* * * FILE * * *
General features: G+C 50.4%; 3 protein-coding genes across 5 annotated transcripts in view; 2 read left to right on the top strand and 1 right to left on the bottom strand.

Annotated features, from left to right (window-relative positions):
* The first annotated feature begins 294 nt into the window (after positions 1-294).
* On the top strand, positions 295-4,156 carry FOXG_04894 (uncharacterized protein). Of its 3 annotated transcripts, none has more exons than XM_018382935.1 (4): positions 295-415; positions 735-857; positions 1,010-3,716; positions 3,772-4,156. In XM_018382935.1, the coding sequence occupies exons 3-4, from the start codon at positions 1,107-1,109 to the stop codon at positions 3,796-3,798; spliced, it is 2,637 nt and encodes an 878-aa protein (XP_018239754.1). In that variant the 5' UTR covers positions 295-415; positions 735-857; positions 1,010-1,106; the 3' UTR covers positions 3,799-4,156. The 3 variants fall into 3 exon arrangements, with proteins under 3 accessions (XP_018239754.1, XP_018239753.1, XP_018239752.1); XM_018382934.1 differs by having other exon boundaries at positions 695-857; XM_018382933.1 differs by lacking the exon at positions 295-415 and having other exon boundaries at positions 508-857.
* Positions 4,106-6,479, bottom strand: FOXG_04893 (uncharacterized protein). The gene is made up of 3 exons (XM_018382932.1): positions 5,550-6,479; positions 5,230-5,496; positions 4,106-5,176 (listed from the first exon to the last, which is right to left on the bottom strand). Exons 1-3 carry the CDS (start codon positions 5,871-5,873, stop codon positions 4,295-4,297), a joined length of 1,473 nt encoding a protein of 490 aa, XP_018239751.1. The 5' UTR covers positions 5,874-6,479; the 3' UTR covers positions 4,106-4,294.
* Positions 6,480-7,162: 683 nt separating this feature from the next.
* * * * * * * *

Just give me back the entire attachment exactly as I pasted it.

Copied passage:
General features: G+C 50.4%; 3 protein-coding genes across 5 annotated transcripts in view; 2 read left to right on the top strand and 1 right to left on the bottom strand.

Annotated features, from left to right (window-relative positions):
* The first annotated feature begins 294 nt into the window (after positions 1-294).
* On the top strand, positions 295-4,156 carry FOXG_04894 (uncharacterized protein). Of its 3 annotated transcripts, none has more exons than XM_018382935.1 (4): positions 295-415; positions 735-857; positions 1,010-3,716; positions 3,772-4,156. In XM_018382935.1, the coding sequence occupies exons 3-4, from the start codon at positions 1,107-1,109 to the stop codon at positions 3,796-3,798; spliced, it is 2,637 nt and encodes an 878-aa protein (XP_018239754.1). In that variant the 5' UTR covers positions 295-415; positions 735-857; positions 1,010-1,106; the 3' UTR covers positions 3,799-4,156. The 3 variants fall into 3 exon arrangements, with proteins under 3 accessions (XP_018239754.1, XP_018239753.1, XP_018239752.1); XM_018382934.1 differs by having other exon boundaries at positions 695-857; XM_018382933.1 differs by lacking the exon at positions 295-415 and having other exon boundaries at positions 508-857.
* Positions 4,106-6,479, bottom strand: FOXG_04893 (uncharacterized protein). The gene is made up of 3 exons (XM_018382932.1): positions 5,550-6,479; positions 5,230-5,496; positions 4,106-5,176 (listed from the first exon to the last, which is right to left on the bottom strand). Exons 1-3 carry the CDS (start codon positions 5,871-5,873, stop codon positions 4,295-4,297), a joined length of 1,473 nt encoding a protein of 490 aa, XP_018239751.1. The 5' UTR covers positions 5,874-6,479; the 3' UTR covers positions 4,106-4,294.
* Positions 6,480-7,162: 683 nt separating this feature from the next.